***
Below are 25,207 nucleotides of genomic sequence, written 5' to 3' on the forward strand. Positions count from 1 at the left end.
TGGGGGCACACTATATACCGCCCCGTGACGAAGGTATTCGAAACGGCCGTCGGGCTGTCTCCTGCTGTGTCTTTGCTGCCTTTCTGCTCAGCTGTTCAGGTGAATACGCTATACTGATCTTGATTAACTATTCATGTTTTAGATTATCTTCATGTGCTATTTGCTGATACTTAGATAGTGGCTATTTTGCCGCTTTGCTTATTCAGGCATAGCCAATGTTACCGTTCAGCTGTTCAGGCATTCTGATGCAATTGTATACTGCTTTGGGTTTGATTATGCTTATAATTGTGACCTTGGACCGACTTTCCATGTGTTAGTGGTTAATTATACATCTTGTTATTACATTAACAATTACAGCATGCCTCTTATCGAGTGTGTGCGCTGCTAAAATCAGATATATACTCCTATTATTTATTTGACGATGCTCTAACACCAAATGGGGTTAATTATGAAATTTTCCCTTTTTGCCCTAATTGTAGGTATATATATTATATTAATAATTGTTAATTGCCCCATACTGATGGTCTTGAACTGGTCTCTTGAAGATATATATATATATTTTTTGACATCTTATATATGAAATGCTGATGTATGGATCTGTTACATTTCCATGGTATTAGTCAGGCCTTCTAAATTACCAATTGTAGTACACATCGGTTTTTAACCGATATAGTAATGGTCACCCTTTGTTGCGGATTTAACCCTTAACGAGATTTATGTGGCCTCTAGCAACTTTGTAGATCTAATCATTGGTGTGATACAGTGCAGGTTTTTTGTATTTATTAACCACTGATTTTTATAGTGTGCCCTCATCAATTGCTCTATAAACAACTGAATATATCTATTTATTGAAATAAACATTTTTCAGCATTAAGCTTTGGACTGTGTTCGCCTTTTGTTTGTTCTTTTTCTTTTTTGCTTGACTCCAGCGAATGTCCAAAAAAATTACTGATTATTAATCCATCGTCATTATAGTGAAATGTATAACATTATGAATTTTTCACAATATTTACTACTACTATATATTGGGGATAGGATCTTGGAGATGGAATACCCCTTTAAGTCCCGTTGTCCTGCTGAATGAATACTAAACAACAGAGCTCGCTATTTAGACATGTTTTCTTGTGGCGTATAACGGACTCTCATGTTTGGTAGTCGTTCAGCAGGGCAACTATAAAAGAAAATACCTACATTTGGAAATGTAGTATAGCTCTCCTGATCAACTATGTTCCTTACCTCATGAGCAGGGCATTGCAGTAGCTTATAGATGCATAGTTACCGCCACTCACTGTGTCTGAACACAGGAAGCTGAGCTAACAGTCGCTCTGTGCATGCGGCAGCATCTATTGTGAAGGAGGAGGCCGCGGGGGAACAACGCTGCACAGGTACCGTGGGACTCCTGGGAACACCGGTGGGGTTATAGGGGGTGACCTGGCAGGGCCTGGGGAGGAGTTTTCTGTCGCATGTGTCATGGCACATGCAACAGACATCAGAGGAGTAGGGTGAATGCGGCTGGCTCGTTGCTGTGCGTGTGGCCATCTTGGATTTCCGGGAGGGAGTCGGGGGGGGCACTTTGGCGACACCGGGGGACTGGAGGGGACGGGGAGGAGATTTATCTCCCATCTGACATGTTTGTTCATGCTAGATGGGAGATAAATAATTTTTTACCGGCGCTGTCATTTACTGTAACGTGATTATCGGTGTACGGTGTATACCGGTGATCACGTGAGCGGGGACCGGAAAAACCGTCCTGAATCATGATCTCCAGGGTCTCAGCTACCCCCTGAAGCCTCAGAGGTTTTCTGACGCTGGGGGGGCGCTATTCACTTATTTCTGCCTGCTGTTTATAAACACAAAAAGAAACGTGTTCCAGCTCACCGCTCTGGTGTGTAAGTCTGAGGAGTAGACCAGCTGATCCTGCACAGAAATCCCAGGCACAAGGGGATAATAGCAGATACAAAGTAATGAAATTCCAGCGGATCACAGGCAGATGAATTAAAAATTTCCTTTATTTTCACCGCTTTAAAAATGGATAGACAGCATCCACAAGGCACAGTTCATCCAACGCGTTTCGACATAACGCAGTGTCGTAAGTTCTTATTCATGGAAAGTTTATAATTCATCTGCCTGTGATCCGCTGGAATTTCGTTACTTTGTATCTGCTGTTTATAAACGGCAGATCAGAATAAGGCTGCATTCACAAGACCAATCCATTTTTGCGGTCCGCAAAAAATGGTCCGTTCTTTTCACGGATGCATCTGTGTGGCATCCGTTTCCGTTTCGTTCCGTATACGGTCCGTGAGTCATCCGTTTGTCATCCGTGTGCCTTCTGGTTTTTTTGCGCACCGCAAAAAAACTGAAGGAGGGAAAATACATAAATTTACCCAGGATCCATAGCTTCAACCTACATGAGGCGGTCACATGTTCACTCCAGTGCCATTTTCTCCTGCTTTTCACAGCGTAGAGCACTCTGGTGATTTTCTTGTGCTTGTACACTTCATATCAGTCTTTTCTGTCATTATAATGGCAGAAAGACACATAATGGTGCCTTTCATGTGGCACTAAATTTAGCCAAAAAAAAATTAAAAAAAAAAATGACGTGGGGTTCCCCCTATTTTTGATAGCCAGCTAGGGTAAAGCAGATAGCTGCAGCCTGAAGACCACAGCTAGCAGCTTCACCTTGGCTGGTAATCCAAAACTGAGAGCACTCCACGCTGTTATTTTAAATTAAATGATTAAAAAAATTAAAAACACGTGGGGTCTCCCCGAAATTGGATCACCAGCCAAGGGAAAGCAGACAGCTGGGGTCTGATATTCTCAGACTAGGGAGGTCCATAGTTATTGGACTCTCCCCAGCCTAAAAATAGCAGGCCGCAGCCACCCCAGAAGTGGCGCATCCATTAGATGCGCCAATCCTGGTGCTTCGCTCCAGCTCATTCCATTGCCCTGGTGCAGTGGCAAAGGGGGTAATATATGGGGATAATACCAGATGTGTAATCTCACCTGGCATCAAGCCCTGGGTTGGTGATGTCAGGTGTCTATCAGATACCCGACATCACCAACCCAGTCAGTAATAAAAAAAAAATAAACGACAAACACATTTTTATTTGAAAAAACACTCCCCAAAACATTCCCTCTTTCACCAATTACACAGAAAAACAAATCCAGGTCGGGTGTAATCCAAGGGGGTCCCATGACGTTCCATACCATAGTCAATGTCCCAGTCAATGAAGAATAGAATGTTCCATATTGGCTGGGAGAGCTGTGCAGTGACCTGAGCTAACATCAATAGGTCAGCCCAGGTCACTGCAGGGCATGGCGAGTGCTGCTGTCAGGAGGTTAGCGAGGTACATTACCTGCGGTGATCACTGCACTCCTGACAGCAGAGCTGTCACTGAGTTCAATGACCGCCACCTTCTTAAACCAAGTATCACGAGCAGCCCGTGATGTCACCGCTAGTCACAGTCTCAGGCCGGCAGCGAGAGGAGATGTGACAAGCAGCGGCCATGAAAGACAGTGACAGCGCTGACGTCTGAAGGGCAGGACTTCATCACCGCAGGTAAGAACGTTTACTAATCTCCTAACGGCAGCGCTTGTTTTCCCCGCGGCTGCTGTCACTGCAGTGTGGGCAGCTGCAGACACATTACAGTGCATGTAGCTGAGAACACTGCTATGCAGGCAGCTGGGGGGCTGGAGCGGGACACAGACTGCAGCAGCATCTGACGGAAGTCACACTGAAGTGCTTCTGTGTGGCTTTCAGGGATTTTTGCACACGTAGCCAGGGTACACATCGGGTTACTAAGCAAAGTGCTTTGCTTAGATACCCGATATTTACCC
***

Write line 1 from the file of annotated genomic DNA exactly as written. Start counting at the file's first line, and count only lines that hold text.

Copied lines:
Below are 25,207 nucleotides of genomic sequence, written 5' to 3' on the forward strand. Positions count from 1 at the left end.